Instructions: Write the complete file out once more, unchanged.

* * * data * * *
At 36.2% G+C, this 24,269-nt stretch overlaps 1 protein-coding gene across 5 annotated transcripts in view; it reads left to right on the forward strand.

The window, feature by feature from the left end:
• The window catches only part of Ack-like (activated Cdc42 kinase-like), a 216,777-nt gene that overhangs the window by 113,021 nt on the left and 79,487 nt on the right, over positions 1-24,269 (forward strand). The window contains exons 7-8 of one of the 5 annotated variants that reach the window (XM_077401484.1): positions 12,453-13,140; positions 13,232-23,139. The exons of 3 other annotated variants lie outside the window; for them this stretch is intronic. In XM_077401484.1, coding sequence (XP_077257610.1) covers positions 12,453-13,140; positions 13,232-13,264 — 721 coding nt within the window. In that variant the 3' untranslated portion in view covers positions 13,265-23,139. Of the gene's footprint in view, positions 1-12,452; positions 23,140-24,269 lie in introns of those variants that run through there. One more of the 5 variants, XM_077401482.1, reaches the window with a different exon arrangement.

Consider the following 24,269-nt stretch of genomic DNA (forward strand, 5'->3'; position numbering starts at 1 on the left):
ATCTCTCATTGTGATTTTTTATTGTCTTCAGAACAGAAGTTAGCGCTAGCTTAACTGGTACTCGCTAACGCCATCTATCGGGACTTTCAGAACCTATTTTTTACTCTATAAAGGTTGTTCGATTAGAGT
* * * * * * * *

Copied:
At 36.2% G+C, this 24,269-nt stretch overlaps 1 protein-coding gene across 5 annotated transcripts in view; it reads left to right on the forward strand.

The window, feature by feature from the left end:
• The window catches only part of Ack-like (activated Cdc42 kinase-like), a 216,777-nt gene that overhangs the window by 113,021 nt on the left and 79,487 nt on the right, over positions 1-24,269 (forward strand). The window contains exons 7-8 of one of the 5 annotated variants that reach the window (XM_077401484.1): positions 12,453-13,140; positions 13,232-23,139. The exons of 3 other annotated variants lie outside the window; for them this stretch is intronic. In XM_077401484.1, coding sequence (XP_077257610.1) covers positions 12,453-13,140; positions 13,232-13,264 — 721 coding nt within the window. In that variant the 3' untranslated portion in view covers positions 13,265-23,139. Of the gene's footprint in view, positions 1-12,452; positions 23,140-24,269 lie in introns of those variants that run through there. One more of the 5 variants, XM_077401482.1, reaches the window with a different exon arrangement.

Consider the following 24,269-nt stretch of genomic DNA (forward strand, 5'->3'; position numbering starts at 1 on the left):
ATCTCTCATTGTGATTTTTTATTGTCTTCAGAACAGAAGTTAGCGCTAGCTTAACTGGTACTCGCTAACGCCATCTATCGGGACTTTCAGAACCTATTTTTTACTCTATAAAGGTTGTTCGATTAGAGT